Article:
A day before the city’s school zone speed cameras went dark this summer — prompting outrage from elected officials — one of them caught Councilman Jumaane Williams’ car zooming past a school.
It wasn’t the first time.
The car belonging to Williams, who has said he intends to run for public advocate, has been issued a staggering 18 violations for being caught on a camera speeding in a school zone since March of 2016, according to public records.
One of them was on July 24 — just a day before the cameras were shut off due to inaction by the state Senate. He has received tickets as recently as last month — one on Oct. 10, and another just two days later on October 12. Both were around dismissal time — 2:58 p.m. and 2:45 p.m., respectively.
One one occasion, Williams managed to be issued two speed camera violations on the same day, mere minutes apart — at 9:22 a.m. and 9:24 a.m. on Oct. 19, 2017.
Asked about his dismal driving record, Williams implied he was the victim — of a political attack.
“I assumed the political attacks would start once the public advocate race officially began, but it’s clear that some are eager to get started early,” he said in a statement.
To get one of the tickets, a vehicle must be traveling on a street adjacent to a school entrance, and must be going more than 10 miles per hour above the speed limit during school hours. Camera violations, which are $50, are issued to the owner of the car — not necessarily the person driving, and Williams said some may have been issued when somebody else was driving his car.
“I take full ownership of these traffic tickets even though some may have occurred when I wasn’t the driver behind the wheel,” Williams said. “I took care of them, paid the fine, and have no points on my driving record to date. Still, I fully support the lower speed limit in school zones and will take extra caution moving forward.”
The two most recent tickets have not yet been paid, according to city records. Williams contested seven of the tickets. In four of those instances, he was found guilty. In three, the tickets were adjourned. Some of the tickets were contested because they were not sent to Williams with the required supporting documents, his staff said.
While Williams said he had taken care of the tickets, the vast majority of them had penalty amounts tacked on — indicating they were paid late. Some of them were paid late enough to accrue small amounts of interest. All were issued in Brooklyn.
The car belonging to Williams has been hit with so many tickets that, under proposals from Mayor de Blasio and Councilman Brad Lander, it would have been taken off the road.
Last March, de Blasio proposed a state law with escalating fines for repeated camera violations within a two-year period — leading to a suspension of a vehicle’s registration for the sixth violation in two years. Just 34,134 cars had managed to get caught six times within two years, the city said then; Williams’ car fits that bill.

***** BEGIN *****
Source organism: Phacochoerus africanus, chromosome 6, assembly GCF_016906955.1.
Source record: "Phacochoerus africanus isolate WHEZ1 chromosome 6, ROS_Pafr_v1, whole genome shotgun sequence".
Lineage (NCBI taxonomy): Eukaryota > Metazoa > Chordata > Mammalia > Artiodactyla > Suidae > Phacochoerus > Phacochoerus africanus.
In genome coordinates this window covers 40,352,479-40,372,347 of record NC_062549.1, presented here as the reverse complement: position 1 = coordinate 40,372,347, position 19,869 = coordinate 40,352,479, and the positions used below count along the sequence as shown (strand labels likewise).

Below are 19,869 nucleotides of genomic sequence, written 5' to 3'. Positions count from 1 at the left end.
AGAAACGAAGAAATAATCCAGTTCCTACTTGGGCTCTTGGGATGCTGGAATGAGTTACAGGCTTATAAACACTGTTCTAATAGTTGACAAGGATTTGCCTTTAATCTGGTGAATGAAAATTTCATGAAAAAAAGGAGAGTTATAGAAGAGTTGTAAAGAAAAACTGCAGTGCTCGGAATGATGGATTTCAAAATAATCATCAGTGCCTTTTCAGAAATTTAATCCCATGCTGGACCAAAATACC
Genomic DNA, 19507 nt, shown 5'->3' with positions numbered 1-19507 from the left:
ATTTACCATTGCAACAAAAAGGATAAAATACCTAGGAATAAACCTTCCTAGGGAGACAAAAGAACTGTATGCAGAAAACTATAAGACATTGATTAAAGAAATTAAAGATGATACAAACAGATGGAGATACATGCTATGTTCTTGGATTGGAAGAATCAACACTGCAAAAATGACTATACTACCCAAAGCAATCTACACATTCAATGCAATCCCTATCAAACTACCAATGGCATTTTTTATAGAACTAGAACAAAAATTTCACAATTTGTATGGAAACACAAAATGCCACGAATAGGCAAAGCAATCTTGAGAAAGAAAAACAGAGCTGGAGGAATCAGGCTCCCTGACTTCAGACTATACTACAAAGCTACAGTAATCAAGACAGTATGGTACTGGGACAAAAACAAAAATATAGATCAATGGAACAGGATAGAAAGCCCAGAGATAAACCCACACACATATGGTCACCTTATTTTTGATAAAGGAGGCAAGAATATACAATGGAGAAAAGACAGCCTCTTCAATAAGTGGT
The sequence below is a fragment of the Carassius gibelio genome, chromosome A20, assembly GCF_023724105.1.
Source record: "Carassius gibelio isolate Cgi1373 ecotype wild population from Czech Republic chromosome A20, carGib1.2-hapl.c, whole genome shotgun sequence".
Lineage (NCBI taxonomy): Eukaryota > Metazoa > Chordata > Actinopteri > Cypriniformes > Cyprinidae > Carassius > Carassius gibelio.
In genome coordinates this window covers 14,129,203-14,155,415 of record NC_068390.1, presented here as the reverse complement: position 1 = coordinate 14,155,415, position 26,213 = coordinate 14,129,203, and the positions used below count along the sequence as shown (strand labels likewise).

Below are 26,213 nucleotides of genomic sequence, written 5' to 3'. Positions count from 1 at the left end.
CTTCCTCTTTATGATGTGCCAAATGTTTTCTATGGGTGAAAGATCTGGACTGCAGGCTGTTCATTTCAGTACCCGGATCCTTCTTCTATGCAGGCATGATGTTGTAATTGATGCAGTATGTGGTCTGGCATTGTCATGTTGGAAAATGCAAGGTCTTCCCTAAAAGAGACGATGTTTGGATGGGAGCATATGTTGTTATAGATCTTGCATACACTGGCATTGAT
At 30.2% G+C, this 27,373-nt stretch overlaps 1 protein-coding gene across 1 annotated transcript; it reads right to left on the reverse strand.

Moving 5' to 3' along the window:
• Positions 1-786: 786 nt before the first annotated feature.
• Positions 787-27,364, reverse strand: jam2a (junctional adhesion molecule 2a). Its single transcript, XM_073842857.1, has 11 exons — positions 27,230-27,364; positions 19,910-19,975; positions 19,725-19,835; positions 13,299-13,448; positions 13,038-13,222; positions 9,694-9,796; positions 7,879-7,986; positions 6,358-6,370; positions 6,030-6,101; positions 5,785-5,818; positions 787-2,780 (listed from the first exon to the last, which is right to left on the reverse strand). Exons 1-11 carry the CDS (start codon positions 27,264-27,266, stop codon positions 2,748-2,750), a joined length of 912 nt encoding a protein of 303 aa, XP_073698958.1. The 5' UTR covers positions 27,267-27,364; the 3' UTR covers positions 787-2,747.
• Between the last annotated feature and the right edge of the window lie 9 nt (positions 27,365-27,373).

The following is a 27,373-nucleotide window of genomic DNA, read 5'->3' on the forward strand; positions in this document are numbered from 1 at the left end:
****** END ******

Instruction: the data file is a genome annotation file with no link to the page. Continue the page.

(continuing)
“You shouldn’t be able to hide behind the fact that the car was registered to you, but maybe someone else was driving,” de Blasio said in March.
And Lander proposed in June that five red-light or speed camera violations in a year would require the owner to take a driving course or face their car being impounded or booted.
Williams has a spotty record when it comes to speeding issues — he was the only Democrat in the Council to vote against lowering the speed limit on most city streets to 25 miles per hour, a central tenet of the Vision Zero program.
He railed against that speed limit as recently as last year, getting into a Twitter tiff with transportation wonks after a Streetsblog reporter shared a comment he made calling it “impossible” to drive 25 miles per hour on some city streets.
In the ensuing back-and-forth, Williams called the 25 miles-per-hour speed limit — which is based on research showing people are much more likely to survive collisions at that speed than higher ones — “arbitrary.”
He went on to sarcastically suggest banning cars, and to note people would be safer if drivers went 5 miles per hour.
“And $50 fine for am [sic] impractical speed limit is no bueno,” he added in the May 2017 exchange.
Nonetheless, Williams voted in favor of legislation introduced late this summer to turn the speed cameras back on — and said he supports their use.
“For the past decade as an elected official, I’ve advocated for the city to increase the amount of speed cameras in school zones, and will continue working with the administration to enhance safety measures that protect pedestrians throughout the five boroughs,” he said.